When Is It Torture? Is It Ever Legal?

It was reported this week that President Bush signed an executive order (search) authorizing robust interrogation methods of captured enemy combatants (search).

The White House, as well as various agencies, denies the existence of such an order, despite an FBI memo that refers to such an order. But if the executive order does not exist, could the individuals who engaged in such interrogation tactics be held legally culpable if they did so believing their actions were sanctioned by the White House? And does what allegedly occurred at places like Guantanamo Bay actually amount to torture?

No legal body has concluded that the interrogation techniques used at Guantanamo Bay (search) amount to torture, but the administration’s critics are certainly asserting that they do. The chief piece of legislation prohibiting torture is the United Nations Convention against Torture (search), and the United States is one of its signatories. A troubled piece of law from the start, the Convention against Torture, or "CAT," was adopted by the United Nations General Assembly on Dec. 10, 1984. The U.S. became a full state party to the Convention in November 1994. In 1998, Congress passed legislation implementing Article 3 of the torture convention as part of the Foreign Affairs Reform and Restructuring Act (search).

Almost any coercive action qualifies as torture under the Convention. It defines torture as "any act by which severe pain or suffering, whether physical or mental, is intentionally inflicted."

Even a normal police interrogation of a suspect, in which — for example — police tell a suspect that his accomplices have turned on him, would seem to qualify as torture, as long as that representation caused the suspect severe mental suffering.

Torture is also prohibited by several orders in different elements of the military and law enforcement.

Reportedly, the White House's alleged executive order authorized interrogators to do such things as place detainees in uncomfortable positions, place hoods on their heads, keep them in total darkness for extended periods of time, and intimidate them with dogs. The allegations should be taken seriously, but at the same time, one military interrogator from the Vietnam era remarked to me, "People forget that not so long ago, torture involved things like broken bones."

The official word is that the FBI agent who wrote the memo that references the executive order — the memo mentions this allegedly non-existent executive order 11 times — was simply mistaken when he tried to create the impression that such robust interrogation techniques had been authorized by the White House. Given the sheer number of times the executive order was described, every individual down the line of command from the memo’s author could be forgiven for believing such an order existed, and for conforming his or her behavior to what it authorized.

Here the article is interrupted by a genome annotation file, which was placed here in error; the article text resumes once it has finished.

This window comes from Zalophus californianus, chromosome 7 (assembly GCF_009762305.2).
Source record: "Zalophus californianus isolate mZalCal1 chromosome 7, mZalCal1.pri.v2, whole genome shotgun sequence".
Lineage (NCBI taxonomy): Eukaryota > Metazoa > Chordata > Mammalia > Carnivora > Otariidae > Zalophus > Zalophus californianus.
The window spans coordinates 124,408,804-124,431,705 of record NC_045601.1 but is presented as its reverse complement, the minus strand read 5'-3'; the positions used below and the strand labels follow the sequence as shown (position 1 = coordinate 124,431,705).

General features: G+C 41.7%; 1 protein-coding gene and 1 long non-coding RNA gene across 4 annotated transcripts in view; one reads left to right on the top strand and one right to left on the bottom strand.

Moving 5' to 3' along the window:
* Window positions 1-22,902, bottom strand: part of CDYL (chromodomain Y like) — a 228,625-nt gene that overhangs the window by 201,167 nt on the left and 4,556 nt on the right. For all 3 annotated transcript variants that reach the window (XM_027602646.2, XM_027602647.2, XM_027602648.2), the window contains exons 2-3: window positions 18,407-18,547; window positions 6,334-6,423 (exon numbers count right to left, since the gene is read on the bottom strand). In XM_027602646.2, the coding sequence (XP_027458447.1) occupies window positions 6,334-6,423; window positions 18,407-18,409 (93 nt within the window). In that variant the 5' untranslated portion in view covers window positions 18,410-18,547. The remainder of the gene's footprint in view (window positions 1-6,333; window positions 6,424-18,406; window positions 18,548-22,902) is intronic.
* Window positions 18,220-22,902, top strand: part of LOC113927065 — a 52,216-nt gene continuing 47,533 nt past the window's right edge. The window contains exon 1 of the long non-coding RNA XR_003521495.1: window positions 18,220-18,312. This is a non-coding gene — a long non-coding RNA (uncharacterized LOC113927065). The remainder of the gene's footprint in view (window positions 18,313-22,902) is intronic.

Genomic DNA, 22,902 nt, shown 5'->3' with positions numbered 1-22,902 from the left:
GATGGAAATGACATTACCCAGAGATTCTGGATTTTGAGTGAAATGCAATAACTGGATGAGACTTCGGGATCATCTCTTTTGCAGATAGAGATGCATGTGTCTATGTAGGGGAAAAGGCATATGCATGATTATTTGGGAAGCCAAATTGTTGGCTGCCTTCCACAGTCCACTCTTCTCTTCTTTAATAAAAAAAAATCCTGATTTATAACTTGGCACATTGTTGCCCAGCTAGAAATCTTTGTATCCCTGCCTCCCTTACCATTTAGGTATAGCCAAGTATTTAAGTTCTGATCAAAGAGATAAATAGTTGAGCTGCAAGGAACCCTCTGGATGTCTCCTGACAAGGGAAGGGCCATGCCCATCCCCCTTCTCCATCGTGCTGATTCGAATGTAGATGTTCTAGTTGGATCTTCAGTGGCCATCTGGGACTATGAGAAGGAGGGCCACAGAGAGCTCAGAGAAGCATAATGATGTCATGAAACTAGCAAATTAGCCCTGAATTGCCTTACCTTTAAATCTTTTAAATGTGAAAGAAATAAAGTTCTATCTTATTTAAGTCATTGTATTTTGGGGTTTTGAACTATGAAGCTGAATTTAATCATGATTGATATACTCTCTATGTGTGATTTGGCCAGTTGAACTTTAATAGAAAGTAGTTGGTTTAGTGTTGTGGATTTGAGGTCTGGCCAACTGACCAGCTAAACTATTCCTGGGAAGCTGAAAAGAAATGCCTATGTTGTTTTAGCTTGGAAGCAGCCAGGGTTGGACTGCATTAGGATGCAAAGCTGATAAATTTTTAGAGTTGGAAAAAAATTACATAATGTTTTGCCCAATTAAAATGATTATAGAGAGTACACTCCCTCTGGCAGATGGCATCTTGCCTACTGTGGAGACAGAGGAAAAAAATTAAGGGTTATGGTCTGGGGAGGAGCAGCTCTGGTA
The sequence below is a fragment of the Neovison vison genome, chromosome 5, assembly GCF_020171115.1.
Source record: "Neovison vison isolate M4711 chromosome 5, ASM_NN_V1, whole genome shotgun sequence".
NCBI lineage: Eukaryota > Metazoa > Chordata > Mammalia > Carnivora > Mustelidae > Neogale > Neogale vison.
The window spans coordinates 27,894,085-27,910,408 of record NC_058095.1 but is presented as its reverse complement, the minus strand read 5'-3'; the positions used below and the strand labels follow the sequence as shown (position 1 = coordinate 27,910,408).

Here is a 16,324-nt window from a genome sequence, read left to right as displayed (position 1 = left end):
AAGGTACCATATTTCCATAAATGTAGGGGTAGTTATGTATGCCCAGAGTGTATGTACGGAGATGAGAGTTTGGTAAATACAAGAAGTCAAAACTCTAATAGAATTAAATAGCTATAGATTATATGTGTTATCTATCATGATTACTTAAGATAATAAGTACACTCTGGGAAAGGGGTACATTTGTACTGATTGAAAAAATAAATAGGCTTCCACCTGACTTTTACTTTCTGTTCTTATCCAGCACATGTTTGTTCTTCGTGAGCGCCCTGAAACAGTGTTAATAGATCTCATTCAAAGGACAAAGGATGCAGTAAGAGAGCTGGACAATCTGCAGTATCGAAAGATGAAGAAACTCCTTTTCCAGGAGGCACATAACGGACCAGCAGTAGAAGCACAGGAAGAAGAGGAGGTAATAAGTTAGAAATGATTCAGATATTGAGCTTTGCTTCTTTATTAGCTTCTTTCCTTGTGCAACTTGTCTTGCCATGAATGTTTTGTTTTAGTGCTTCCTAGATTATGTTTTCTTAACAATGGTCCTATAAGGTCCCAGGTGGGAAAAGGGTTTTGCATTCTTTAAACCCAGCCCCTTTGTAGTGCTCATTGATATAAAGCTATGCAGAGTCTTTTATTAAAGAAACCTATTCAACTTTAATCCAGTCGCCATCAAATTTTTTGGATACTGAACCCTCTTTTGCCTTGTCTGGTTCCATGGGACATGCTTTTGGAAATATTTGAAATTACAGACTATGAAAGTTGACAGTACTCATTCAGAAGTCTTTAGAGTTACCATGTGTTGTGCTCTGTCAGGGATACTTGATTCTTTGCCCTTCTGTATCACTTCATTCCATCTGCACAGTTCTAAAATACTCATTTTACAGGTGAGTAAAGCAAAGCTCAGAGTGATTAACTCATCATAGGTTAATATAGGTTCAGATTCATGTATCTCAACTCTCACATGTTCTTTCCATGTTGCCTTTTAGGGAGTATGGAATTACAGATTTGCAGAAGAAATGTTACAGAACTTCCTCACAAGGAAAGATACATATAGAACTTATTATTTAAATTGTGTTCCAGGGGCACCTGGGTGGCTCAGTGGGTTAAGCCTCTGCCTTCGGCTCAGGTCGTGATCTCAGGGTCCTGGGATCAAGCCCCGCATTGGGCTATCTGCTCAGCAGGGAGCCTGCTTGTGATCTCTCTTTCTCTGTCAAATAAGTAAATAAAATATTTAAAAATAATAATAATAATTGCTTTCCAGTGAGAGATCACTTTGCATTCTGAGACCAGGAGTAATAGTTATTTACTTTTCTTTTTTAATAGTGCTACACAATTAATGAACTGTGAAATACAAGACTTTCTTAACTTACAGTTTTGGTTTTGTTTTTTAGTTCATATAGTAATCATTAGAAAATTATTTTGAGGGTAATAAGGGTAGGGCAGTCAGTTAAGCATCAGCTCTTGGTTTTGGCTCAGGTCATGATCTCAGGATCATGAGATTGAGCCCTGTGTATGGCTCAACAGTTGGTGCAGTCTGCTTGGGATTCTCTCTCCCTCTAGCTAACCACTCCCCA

If the time ever comes that U.S. law enforcement personnel are prosecuted for using unlawful interrogation techniques, they will no doubt use the memo in their defense.

If these things happened, as Amnesty International (search) and similar groups insist, then some U.S. personnel have probably violated the Convention against Torture.

Much has been made of the fact that Guantanamo Bay and Iraq are outside the jurisdiction of most U.S. courts (though one judge has asserted jurisdiction over some activities at Guantanamo) and that most of the individuals in custody in those places are enemy combatants, not prisoners of war. The problem for the administration is that even if both of these things are true, the Convention against Torture would still determine what can and cannot be legally done by U.S. personnel, because it constrains the behavior of the U.S. government no matter the venue.

The terror problem is not confined to foreigners. In recent years, U.S. citizens from Oregon to New York have been convicted of providing material support to Islamic terrorists. Some, like John Walker Lindh (search), have families whose American roots are generations old. The circumstances in which these individuals have been apprehended are so varied that courts are now expanding legal holdings that have been in place since World War II — the courts of the 1940s could not have conceived of Americans doing such things as traveling abroad, meeting or training with religious terror groups, and then returning to the U.S. to detonate radioactive bombs.

Many people would not consider frightening detainees with dogs to be a form of torture. Most would probably regard it is as an appropriate method for obtaining information that might help save innocent lives. And this points out one of the practical problems that can come from signing onto such a well-intentioned piece of international law as the Convention against Torture.

Matt Hayes began practicing immigration law shortly after graduating from Pace University School of Law in 1994, representing new immigrants in civil and criminal matters. He is the author of the soon to be published, "The New Immigration Law and Practice."